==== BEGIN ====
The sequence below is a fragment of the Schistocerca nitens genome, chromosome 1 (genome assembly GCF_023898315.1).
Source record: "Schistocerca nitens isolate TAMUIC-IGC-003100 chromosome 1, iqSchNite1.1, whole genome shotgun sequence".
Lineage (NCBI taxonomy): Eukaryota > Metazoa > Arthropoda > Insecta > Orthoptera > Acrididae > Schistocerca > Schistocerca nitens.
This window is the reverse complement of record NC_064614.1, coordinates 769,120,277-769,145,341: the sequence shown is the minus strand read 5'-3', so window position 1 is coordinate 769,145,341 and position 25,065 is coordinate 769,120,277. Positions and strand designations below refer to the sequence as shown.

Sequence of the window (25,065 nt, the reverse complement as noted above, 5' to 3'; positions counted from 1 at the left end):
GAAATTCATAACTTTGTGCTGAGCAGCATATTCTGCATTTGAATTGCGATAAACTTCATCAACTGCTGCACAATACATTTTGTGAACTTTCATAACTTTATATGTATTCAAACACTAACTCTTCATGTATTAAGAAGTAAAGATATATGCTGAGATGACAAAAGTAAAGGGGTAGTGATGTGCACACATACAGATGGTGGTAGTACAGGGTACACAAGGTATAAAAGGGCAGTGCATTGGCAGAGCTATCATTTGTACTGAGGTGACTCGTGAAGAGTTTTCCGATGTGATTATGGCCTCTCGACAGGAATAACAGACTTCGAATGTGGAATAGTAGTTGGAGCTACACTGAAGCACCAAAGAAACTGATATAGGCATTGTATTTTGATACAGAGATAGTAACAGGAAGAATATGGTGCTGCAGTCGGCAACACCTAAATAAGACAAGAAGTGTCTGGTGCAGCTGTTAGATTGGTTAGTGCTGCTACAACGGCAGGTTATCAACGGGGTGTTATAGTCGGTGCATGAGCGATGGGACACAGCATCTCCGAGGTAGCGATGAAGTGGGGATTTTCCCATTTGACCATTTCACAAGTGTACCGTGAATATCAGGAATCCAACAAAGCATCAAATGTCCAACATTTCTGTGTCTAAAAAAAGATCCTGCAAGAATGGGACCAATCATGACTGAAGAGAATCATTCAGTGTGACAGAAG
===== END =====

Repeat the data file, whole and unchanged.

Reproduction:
The sequence below is a fragment of the Schistocerca nitens genome, chromosome 1 (genome assembly GCF_023898315.1).
Source record: "Schistocerca nitens isolate TAMUIC-IGC-003100 chromosome 1, iqSchNite1.1, whole genome shotgun sequence".
Lineage (NCBI taxonomy): Eukaryota > Metazoa > Arthropoda > Insecta > Orthoptera > Acrididae > Schistocerca > Schistocerca nitens.
This window is the reverse complement of record NC_064614.1, coordinates 769,120,277-769,145,341: the sequence shown is the minus strand read 5'-3', so window position 1 is coordinate 769,145,341 and position 25,065 is coordinate 769,120,277. Positions and strand designations below refer to the sequence as shown.

Sequence of the window (25,065 nt, the reverse complement as noted above, 5' to 3'; positions counted from 1 at the left end):
GAAATTCATAACTTTGTGCTGAGCAGCATATTCTGCATTTGAATTGCGATAAACTTCATCAACTGCTGCACAATACATTTTGTGAACTTTCATAACTTTATATGTATTCAAACACTAACTCTTCATGTATTAAGAAGTAAAGATATATGCTGAGATGACAAAAGTAAAGGGGTAGTGATGTGCACACATACAGATGGTGGTAGTACAGGGTACACAAGGTATAAAAGGGCAGTGCATTGGCAGAGCTATCATTTGTACTGAGGTGACTCGTGAAGAGTTTTCCGATGTGATTATGGCCTCTCGACAGGAATAACAGACTTCGAATGTGGAATAGTAGTTGGAGCTACACTGAAGCACCAAAGAAACTGATATAGGCATTGTATTTTGATACAGAGATAGTAACAGGAAGAATATGGTGCTGCAGTCGGCAACACCTAAATAAGACAAGAAGTGTCTGGTGCAGCTGTTAGATTGGTTAGTGCTGCTACAACGGCAGGTTATCAACGGGGTGTTATAGTCGGTGCATGAGCGATGGGACACAGCATCTCCGAGGTAGCGATGAAGTGGGGATTTTCCCATTTGACCATTTCACAAGTGTACCGTGAATATCAGGAATCCAACAAAGCATCAAATGTCCAACATTTCTGTGTCTAAAAAAAGATCCTGCAAGAATGGGACCAATCATGACTGAAGAGAATCATTCAGTGTGACAGAAG